The Second Largest Teaching Union Comes Into Play

Members of Scotland’s largest teaching union, the EIS, have voted to reject a 5% pay offer and back strike action. 94% of those taking a consultative ballot voted to leave the 5% pay offer put forward by local authority body Cosla. 91% also supported strike action in pursuit of a better pay offer.

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A statutory strike ballot of EIS members will now take place. If teachers back strike action in this ballot, the EIS will move to take industrial action at schools across Scotland.

This comes as teachers across the UK are feeling the squeeze, with many citing low pay and excessive workloads as key concerns. In England and Wales, teachers have been taking part in industrial action over these issues in recent months.

The EIS has said it will seek further negotiations with Cosla to reach an acceptable settlement for its members. However, if these negotiations fail, strike action will likely follow.

This could cause significant disruption to schools and parents across Scotland. The EIS has urged the Scottish government to intervene in the dispute to help resolve it.

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The Scottish government has said it is “disappointed” that the EIS has voted to reject the pay offer and called on both sides to “continue talks to reach an agreement”.

This dispute comes when teachers are under immense pressure, with many citing low pay and excessive workloads as key concerns. Both sides must agree that it is fair and reasonable for all involved.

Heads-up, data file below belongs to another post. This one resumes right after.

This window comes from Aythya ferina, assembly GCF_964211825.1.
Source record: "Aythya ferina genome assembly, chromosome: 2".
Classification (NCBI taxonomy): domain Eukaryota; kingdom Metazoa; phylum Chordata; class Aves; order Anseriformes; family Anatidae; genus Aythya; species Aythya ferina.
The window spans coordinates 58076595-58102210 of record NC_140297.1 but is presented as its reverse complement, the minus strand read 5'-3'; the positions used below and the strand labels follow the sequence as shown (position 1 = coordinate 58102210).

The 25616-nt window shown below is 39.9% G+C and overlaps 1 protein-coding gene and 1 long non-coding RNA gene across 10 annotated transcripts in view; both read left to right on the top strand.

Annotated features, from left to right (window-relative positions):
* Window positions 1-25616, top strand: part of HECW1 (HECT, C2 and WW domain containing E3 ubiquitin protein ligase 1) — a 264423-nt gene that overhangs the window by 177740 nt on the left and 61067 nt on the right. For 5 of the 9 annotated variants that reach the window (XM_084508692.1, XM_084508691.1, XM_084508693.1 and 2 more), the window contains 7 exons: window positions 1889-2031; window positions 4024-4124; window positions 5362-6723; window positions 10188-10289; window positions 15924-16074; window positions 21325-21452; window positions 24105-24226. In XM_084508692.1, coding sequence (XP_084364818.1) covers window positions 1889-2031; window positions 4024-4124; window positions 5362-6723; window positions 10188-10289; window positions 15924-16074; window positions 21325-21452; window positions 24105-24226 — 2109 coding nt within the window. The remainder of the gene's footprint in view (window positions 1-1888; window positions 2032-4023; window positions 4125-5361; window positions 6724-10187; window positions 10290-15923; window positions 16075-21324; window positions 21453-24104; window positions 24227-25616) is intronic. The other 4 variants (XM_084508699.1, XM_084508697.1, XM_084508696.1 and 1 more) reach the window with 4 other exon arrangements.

The EIS has said it will seek further negotiations with Cosla to reach an acceptable settlement for its members. However, if these negotiations fail, strike action will likely follow. This could cause significant disruption to schools and parents across Scotland. The EIS has urged the Scottish government to intervene in the dispute to help resolve it. The Scottish government has said it is “disappointed” that the EIS has voted to reject the pay offer and called on both sides to “continue talks to reach an agreement”. This dispute comes when teachers are under immense pressure, with many citing low pay and excessive workloads as key concerns. Both sides must agree that it is fair and reasonable for all involved.

In your opinion, do you think that the Scottish government should intervene in this dispute? Should teachers be given a pay rise? Let us know your thoughts in the comments below.

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